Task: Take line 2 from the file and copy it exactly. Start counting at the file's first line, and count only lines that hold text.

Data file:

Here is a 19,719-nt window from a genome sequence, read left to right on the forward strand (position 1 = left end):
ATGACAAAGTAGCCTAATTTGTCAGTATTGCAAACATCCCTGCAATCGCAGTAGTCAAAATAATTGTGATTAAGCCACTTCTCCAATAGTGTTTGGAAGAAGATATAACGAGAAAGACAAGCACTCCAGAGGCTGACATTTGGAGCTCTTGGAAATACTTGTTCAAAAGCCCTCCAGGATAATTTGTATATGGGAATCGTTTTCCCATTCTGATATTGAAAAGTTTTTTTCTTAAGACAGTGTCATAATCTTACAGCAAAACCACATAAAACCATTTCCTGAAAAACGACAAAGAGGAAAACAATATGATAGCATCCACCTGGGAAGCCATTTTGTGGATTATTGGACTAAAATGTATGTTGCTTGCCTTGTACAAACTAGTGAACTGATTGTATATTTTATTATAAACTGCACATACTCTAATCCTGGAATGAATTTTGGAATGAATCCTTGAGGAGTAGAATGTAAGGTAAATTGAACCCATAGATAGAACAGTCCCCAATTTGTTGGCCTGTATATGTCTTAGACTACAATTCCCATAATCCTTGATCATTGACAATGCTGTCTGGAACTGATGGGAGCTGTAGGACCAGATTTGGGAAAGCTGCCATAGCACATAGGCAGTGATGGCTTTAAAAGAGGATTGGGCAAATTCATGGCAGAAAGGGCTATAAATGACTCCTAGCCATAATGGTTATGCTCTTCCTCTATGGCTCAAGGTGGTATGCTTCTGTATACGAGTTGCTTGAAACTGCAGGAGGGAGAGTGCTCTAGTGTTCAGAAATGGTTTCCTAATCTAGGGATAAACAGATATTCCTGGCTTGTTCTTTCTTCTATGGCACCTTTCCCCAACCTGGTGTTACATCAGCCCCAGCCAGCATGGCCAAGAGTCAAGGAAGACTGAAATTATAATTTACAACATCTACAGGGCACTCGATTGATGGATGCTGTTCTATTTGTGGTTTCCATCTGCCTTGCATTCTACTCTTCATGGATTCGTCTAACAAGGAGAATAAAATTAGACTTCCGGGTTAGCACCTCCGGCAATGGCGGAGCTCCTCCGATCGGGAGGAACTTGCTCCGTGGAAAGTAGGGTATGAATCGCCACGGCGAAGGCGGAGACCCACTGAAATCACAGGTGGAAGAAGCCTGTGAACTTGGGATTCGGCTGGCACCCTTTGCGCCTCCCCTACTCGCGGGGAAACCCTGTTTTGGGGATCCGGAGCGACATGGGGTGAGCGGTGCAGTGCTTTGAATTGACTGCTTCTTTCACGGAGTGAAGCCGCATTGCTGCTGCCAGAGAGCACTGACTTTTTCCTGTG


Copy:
ATGACAAAGTAGCCTAATTTGTCAGTATTGCAAACATCCCTGCAATCGCAGTAGTCAAAATAATTGTGATTAAGCCACTTCTCCAATAGTGTTTGGAAGAAGATATAACGAGAAAGACAAGCACTCCAGAGGCTGACATTTGGAGCTCTTGGAAATACTTGTTCAAAAGCCCTCCAGGATAATTTGTATATGGGAATCGTTTTCCCATTCTGATATTGAAAAGTTTTTTTCTTAAGACAGTGTCATAATCTTACAGCAAAACCACATAAAACCATTTCCTGAAAAACGACAAAGAGGAAAACAATATGATAGCATCCACCTGGGAAGCCATTTTGTGGATTATTGGACTAAAATGTATGTTGCTTGCCTTGTACAAACTAGTGAACTGATTGTATATTTTATTATAAACTGCACATACTCTAATCCTGGAATGAATTTTGGAATGAATCCTTGAGGAGTAGAATGTAAGGTAAATTGAACCCATAGATAGAACAGTCCCCAATTTGTTGGCCTGTATATGTCTTAGACTACAATTCCCATAATCCTTGATCATTGACAATGCTGTCTGGAACTGATGGGAGCTGTAGGACCAGATTTGGGAAAGCTGCCATAGCACATAGGCAGTGATGGCTTTAAAAGAGGATTGGGCAAATTCATGGCAGAAAGGGCTATAAATGACTCCTAGCCATAATGGTTATGCTCTTCCTCTATGGCTCAAGGTGGTATGCTTCTGTATACGAGTTGCTTGAAACTGCAGGAGGGAGAGTGCTCTAGTGTTCAGAAATGGTTTCCTAATCTAGGGATAAACAGATATTCCTGGCTTGTTCTTTCTTCTATGGCACCTTTCCCCAACCTGGTGTTACATCAGCCCCAGCCAGCATGGCCAAGAGTCAAGGAAGACTGAAATTATAATTTACAACATCTACAGGGCACTCGATTGATGGATGCTGTTCTATTTGTGGTTTCCATCTGCCTTGCATTCTACTCTTCATGGATTCGTCTAACAAGGAGAATAAAATTAGACTTCCGGGTTAGCACCTCCGGCAATGGCGGAGCTCCTCCGATCGGGAGGAACTTGCTCCGTGGAAAGTAGGGTATGAATCGCCACGGCGAAGGCGGAGACCCACTGAAATCACAGGTGGAAGAAGCCTGTGAACTTGGGATTCGGCTGGCACCCTTTGCGCCTCCCCTACTCGCGGGGAAACCCTGTTTTGGGGATCCGGAGCGACATGGGGTGAGCGGTGCAGTGCTTTGAATTGACTGCTTCTTTCACGGAGTGAAGCCGCATTGCTGCTGCCAGAGAGCACTGACTTTTTCCTGTG